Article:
Bernard Lewis, FBA (born 31 May 1916) is a British-American historian specializing in oriental studies. He is also known as a public intellectual and political commentator. Lewis is the Cleveland E. Dodge Professor Emeritus of Near Eastern Studies at Princeton University. Lewis' expertise is in the history of Islam and the interaction between Islam and the West. He is also noted in academic circles for his works on the history of the Ottoman Empire.
Lewis served as a soldier in the British Army in the Royal Armoured Corps and Intelligence Corps during the Second World War before being seconded to the Foreign Office. After the war, he returned to the School of Oriental and African Studies at the University of London and was appointed to the new chair in Near and Middle Eastern History.
Lewis is a widely read expert on the Middle East and is regarded as one of the West's leading scholars of that region. His advice has been frequently sought by policymakers, including the Bush administration. In the Encyclopedia of Historians and Historical Writing, Martin Kramer, whose PhD thesis was directed by Lewis, considered that over a 60-year career Lewis has emerged as "the most influential postwar historian of Islam and the Middle East."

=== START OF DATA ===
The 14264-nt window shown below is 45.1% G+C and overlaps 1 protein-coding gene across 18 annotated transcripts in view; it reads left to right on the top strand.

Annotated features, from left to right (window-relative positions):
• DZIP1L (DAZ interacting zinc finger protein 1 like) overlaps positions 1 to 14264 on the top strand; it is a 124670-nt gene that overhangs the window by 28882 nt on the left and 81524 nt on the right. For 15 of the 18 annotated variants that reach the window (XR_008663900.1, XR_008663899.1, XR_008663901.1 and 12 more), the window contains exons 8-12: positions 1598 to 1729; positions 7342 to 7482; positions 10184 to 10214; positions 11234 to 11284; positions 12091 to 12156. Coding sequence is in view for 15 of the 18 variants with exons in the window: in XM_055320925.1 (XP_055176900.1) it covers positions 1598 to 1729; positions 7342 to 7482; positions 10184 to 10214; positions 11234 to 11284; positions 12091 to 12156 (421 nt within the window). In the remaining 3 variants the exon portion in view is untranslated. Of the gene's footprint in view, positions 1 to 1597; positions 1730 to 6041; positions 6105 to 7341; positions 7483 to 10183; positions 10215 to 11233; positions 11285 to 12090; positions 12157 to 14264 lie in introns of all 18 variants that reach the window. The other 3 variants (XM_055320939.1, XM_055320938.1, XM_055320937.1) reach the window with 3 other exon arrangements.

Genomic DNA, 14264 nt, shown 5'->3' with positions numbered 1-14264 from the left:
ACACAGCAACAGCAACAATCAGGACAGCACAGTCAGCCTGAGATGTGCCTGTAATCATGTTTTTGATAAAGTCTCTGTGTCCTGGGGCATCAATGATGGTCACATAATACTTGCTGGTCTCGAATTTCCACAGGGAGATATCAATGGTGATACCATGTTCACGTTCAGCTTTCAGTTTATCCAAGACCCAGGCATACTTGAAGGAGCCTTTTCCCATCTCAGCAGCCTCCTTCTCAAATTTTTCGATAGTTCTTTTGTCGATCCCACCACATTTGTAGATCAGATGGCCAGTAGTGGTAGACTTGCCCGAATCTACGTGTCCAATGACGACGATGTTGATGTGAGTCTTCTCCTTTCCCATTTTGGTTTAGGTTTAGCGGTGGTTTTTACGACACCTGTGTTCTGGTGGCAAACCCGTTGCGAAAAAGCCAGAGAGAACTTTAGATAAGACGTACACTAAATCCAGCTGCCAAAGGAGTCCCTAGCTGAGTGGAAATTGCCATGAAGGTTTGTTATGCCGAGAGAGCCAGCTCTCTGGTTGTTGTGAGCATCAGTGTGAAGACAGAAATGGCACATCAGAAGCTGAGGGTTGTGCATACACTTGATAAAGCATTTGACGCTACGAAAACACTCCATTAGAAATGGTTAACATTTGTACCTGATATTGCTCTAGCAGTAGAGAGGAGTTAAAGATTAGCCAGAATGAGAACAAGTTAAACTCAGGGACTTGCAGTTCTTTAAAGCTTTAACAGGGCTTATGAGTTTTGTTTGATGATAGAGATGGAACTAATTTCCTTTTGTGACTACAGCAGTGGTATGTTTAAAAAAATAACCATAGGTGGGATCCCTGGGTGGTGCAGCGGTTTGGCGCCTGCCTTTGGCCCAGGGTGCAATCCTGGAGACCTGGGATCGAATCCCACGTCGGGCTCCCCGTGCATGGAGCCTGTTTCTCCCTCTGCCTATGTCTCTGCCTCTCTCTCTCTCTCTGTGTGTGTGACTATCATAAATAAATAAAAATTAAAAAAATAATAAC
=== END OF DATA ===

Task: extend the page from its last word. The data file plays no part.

Lewis' views on the Armenian Genocide have attracted attention. He acknowledges that massacres against the Armenians occurred but does not believe it meets the definition of genocide. He is also notable for his public debates with the late Edward Said concerning the latter's book Orientalism (1978), which criticized Lewis and other European Orientalists.
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